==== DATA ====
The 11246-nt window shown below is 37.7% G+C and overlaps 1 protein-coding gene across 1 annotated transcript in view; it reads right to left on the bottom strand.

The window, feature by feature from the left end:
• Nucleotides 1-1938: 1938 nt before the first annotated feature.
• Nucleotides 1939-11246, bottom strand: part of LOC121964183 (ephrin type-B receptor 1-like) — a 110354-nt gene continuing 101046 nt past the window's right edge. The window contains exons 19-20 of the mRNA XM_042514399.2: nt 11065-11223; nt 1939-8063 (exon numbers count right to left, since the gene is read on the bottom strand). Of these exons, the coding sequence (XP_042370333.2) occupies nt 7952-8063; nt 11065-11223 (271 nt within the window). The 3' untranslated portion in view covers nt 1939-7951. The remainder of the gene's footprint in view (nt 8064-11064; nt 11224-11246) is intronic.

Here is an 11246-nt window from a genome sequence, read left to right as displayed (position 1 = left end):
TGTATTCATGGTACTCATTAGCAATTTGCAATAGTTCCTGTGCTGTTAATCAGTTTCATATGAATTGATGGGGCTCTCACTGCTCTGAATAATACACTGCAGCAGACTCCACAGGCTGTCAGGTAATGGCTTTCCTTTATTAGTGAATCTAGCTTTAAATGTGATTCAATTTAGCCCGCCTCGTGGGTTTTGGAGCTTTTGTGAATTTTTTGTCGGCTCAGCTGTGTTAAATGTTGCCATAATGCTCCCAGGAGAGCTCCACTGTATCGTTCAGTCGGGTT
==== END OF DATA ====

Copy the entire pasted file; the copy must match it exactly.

The 11246-nt window shown below is 37.7% G+C and overlaps 1 protein-coding gene across 1 annotated transcript in view; it reads right to left on the bottom strand.

The window, feature by feature from the left end:
• Nucleotides 1-1938: 1938 nt before the first annotated feature.
• Nucleotides 1939-11246, bottom strand: part of LOC121964183 (ephrin type-B receptor 1-like) — a 110354-nt gene continuing 101046 nt past the window's right edge. The window contains exons 19-20 of the mRNA XM_042514399.2: nt 11065-11223; nt 1939-8063 (exon numbers count right to left, since the gene is read on the bottom strand). Of these exons, the coding sequence (XP_042370333.2) occupies nt 7952-8063; nt 11065-11223 (271 nt within the window). The 3' untranslated portion in view covers nt 1939-7951. The remainder of the gene's footprint in view (nt 8064-11064; nt 11224-11246) is intronic.

Here is an 11246-nt window from a genome sequence, read left to right as displayed (position 1 = left end):
TGTATTCATGGTACTCATTAGCAATTTGCAATAGTTCCTGTGCTGTTAATCAGTTTCATATGAATTGATGGGGCTCTCACTGCTCTGAATAATACACTGCAGCAGACTCCACAGGCTGTCAGGTAATGGCTTTCCTTTATTAGTGAATCTAGCTTTAAATGTGATTCAATTTAGCCCGCCTCGTGGGTTTTGGAGCTTTTGTGAATTTTTTGTCGGCTCAGCTGTGTTAAATGTTGCCATAATGCTCCCAGGAGAGCTCCACTGTATCGTTCAGTCGGGTT